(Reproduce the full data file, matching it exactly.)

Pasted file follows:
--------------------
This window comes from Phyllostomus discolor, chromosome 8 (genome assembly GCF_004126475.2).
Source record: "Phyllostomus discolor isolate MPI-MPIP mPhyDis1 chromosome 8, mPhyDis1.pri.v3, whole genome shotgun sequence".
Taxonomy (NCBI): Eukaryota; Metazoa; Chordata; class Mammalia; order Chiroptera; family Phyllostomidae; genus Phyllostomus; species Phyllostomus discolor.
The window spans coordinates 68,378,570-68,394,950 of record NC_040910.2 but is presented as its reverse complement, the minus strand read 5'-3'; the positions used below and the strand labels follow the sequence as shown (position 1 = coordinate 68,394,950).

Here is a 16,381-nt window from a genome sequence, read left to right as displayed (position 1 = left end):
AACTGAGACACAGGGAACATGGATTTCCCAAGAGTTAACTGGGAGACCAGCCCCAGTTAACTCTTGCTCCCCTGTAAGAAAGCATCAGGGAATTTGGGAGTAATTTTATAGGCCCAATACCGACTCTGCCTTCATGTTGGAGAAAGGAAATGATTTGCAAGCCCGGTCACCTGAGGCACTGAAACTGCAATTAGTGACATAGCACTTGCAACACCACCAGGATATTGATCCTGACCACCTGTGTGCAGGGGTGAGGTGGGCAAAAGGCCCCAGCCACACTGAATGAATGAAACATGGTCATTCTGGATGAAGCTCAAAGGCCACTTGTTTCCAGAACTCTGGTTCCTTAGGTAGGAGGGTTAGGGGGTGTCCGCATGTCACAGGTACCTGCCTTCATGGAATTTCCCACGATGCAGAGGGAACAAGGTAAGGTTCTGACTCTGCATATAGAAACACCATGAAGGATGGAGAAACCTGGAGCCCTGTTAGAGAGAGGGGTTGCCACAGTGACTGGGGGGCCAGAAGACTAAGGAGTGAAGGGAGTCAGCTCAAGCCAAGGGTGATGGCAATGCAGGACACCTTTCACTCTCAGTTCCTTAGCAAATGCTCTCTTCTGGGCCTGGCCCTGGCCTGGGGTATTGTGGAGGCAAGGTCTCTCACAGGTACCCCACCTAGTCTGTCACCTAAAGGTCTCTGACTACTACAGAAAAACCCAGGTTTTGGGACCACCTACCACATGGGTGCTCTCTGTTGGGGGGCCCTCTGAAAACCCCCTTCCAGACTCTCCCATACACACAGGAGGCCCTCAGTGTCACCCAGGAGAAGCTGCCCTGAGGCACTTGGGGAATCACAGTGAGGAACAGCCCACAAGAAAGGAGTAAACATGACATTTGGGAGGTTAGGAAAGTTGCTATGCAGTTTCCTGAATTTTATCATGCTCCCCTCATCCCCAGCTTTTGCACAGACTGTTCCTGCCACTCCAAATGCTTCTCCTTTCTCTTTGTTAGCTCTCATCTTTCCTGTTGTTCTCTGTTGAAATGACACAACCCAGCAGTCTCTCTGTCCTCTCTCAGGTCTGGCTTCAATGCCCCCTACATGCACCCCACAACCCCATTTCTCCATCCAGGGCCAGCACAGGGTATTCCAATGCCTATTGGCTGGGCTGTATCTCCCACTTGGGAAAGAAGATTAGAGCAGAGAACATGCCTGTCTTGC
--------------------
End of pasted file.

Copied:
This window comes from Phyllostomus discolor, chromosome 8 (genome assembly GCF_004126475.2).
Source record: "Phyllostomus discolor isolate MPI-MPIP mPhyDis1 chromosome 8, mPhyDis1.pri.v3, whole genome shotgun sequence".
Taxonomy (NCBI): Eukaryota; Metazoa; Chordata; class Mammalia; order Chiroptera; family Phyllostomidae; genus Phyllostomus; species Phyllostomus discolor.
The window spans coordinates 68,378,570-68,394,950 of record NC_040910.2 but is presented as its reverse complement, the minus strand read 5'-3'; the positions used below and the strand labels follow the sequence as shown (position 1 = coordinate 68,394,950).

Here is a 16,381-nt window from a genome sequence, read left to right as displayed (position 1 = left end):
AACTGAGACACAGGGAACATGGATTTCCCAAGAGTTAACTGGGAGACCAGCCCCAGTTAACTCTTGCTCCCCTGTAAGAAAGCATCAGGGAATTTGGGAGTAATTTTATAGGCCCAATACCGACTCTGCCTTCATGTTGGAGAAAGGAAATGATTTGCAAGCCCGGTCACCTGAGGCACTGAAACTGCAATTAGTGACATAGCACTTGCAACACCACCAGGATATTGATCCTGACCACCTGTGTGCAGGGGTGAGGTGGGCAAAAGGCCCCAGCCACACTGAATGAATGAAACATGGTCATTCTGGATGAAGCTCAAAGGCCACTTGTTTCCAGAACTCTGGTTCCTTAGGTAGGAGGGTTAGGGGGTGTCCGCATGTCACAGGTACCTGCCTTCATGGAATTTCCCACGATGCAGAGGGAACAAGGTAAGGTTCTGACTCTGCATATAGAAACACCATGAAGGATGGAGAAACCTGGAGCCCTGTTAGAGAGAGGGGTTGCCACAGTGACTGGGGGGCCAGAAGACTAAGGAGTGAAGGGAGTCAGCTCAAGCCAAGGGTGATGGCAATGCAGGACACCTTTCACTCTCAGTTCCTTAGCAAATGCTCTCTTCTGGGCCTGGCCCTGGCCTGGGGTATTGTGGAGGCAAGGTCTCTCACAGGTACCCCACCTAGTCTGTCACCTAAAGGTCTCTGACTACTACAGAAAAACCCAGGTTTTGGGACCACCTACCACATGGGTGCTCTCTGTTGGGGGGCCCTCTGAAAACCCCCTTCCAGACTCTCCCATACACACAGGAGGCCCTCAGTGTCACCCAGGAGAAGCTGCCCTGAGGCACTTGGGGAATCACAGTGAGGAACAGCCCACAAGAAAGGAGTAAACATGACATTTGGGAGGTTAGGAAAGTTGCTATGCAGTTTCCTGAATTTTATCATGCTCCCCTCATCCCCAGCTTTTGCACAGACTGTTCCTGCCACTCCAAATGCTTCTCCTTTCTCTTTGTTAGCTCTCATCTTTCCTGTTGTTCTCTGTTGAAATGACACAACCCAGCAGTCTCTCTGTCCTCTCTCAGGTCTGGCTTCAATGCCCCCTACATGCACCCCACAACCCCATTTCTCCATCCAGGGCCAGCACAGGGTATTCCAATGCCTATTGGCTGGGCTGTATCTCCCACTTGGGAAAGAAGATTAGAGCAGAGAACATGCCTGTCTTGC